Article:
Archaeologists near Luxor have unearthed a portion of the “largest” ancient city ever found in Egypt and dating to a golden pharaonic age 3,000 years ago, officials.
Items of jewelry have been unearthed, along with colored pottery vessels, scarab beetle amulets, and mud bricks bearing seals of Amenhotep III.
The team began excavations in September between the temples of Ramses III and Amenhotep III near Luxor, some 500 kilometers (300 miles) south of Cairo.
Amenhotep III inherited an empire that stretched from the Euphrates River in modern Iraq and Syria to Sudan and died around 1354 BC, ancient historians say.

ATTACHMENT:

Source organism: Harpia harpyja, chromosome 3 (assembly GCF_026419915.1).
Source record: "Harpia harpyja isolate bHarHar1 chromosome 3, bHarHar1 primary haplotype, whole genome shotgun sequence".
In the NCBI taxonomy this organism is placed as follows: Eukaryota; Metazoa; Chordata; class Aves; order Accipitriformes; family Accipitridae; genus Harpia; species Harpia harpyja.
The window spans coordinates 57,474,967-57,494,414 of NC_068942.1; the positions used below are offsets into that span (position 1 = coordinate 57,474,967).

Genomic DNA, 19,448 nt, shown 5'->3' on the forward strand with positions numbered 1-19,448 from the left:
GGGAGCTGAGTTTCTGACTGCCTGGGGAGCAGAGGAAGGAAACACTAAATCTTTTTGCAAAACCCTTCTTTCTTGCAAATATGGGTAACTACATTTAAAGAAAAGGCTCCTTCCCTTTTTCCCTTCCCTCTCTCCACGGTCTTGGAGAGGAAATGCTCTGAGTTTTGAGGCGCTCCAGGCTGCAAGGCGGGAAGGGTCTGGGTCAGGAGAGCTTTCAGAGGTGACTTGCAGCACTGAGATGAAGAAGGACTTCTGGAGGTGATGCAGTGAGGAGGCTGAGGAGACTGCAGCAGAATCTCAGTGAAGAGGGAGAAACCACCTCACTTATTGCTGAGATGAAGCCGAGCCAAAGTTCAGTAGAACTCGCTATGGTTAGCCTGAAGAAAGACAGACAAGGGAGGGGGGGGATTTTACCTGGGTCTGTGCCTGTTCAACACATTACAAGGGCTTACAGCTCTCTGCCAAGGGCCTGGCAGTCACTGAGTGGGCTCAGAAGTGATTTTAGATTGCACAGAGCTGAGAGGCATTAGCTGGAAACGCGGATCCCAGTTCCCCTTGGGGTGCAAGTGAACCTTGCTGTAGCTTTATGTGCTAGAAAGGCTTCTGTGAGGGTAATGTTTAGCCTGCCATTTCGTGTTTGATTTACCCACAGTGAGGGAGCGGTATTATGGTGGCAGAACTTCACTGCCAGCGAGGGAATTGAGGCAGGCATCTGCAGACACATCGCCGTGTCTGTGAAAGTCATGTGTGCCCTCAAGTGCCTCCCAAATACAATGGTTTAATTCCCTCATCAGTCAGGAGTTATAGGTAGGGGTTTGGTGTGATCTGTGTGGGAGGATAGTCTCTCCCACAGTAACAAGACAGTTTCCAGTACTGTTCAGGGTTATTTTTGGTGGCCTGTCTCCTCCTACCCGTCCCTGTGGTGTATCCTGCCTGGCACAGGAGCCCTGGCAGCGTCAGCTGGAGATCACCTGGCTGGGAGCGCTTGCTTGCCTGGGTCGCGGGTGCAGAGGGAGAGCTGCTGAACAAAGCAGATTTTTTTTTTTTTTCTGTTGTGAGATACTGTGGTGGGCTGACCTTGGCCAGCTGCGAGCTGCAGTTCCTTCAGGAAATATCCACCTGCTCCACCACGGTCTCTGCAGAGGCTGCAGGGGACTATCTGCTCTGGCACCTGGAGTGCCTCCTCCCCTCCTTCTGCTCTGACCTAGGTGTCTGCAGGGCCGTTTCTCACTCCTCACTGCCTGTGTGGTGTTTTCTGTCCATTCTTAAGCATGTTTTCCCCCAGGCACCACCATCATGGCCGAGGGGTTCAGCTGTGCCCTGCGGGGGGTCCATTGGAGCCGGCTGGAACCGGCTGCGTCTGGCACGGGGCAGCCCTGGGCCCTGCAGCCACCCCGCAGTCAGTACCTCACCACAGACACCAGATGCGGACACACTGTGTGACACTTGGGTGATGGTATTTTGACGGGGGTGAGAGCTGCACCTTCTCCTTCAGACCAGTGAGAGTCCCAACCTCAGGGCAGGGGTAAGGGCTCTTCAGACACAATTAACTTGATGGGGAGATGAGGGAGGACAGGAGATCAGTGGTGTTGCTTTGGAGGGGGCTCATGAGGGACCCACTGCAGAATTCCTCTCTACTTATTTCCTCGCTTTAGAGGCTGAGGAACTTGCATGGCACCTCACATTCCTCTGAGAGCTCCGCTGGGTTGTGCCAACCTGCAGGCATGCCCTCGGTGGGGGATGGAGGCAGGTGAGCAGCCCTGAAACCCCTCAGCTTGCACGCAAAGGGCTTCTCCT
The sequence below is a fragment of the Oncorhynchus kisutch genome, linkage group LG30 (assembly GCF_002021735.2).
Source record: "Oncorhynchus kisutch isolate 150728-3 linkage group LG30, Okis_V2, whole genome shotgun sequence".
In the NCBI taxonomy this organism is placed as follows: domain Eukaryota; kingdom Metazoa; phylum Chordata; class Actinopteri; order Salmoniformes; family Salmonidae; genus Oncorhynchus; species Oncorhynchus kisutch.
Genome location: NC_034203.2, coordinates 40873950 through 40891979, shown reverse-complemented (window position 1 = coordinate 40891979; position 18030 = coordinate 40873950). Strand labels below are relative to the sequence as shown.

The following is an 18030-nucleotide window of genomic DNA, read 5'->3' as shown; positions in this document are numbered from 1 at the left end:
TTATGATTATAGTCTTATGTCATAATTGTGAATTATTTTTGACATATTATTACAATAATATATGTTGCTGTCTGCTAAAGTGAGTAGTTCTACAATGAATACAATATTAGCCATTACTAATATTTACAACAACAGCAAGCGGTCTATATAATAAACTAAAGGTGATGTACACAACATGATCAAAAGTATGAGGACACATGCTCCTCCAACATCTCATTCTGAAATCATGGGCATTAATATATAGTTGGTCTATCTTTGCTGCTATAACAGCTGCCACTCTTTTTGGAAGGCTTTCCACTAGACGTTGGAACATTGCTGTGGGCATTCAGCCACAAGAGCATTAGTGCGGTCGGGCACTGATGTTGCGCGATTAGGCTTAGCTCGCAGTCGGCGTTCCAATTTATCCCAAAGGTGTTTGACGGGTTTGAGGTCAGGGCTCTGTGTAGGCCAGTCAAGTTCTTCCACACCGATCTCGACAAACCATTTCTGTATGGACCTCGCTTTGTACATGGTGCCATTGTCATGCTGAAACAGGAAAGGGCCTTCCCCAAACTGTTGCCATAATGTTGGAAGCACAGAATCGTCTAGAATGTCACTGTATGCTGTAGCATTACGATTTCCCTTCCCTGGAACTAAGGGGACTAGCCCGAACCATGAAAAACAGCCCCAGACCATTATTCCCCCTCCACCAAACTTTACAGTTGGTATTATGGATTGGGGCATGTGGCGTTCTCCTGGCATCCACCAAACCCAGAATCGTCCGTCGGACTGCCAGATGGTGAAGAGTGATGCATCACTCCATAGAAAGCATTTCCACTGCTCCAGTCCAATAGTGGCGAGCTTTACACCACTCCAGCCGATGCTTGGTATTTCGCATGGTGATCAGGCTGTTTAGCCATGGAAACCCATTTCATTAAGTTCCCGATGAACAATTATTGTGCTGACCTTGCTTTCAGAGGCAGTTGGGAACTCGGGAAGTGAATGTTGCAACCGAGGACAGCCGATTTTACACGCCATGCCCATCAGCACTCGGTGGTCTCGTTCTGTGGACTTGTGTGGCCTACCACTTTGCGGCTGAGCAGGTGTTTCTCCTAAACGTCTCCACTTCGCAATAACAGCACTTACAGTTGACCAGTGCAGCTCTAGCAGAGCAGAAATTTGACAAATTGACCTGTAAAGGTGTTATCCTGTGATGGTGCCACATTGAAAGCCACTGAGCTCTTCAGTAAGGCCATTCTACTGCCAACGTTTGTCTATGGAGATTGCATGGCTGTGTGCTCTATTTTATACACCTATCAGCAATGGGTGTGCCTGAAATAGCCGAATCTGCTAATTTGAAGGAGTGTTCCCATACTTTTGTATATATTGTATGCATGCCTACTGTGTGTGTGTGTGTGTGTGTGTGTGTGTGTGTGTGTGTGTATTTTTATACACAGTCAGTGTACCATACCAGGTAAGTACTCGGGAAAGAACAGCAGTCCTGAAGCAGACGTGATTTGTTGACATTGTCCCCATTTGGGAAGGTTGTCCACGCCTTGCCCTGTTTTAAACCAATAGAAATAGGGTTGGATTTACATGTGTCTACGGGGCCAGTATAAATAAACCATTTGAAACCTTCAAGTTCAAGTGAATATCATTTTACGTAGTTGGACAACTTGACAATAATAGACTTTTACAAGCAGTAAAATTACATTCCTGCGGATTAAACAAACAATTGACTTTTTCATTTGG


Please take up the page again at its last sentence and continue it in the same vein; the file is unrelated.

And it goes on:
He ruled for nearly four decades, a reign known for its opulence and the grandeur of its monuments, including the Colossi of Memnon, two massive stone statues near Luxor that represent him and his wife.
“It’s not only a city, we can see... economic activity, workshops, and ovens,” Mostafa Waziri, head of the country’s Supreme Council of Antiquities, said Saturday.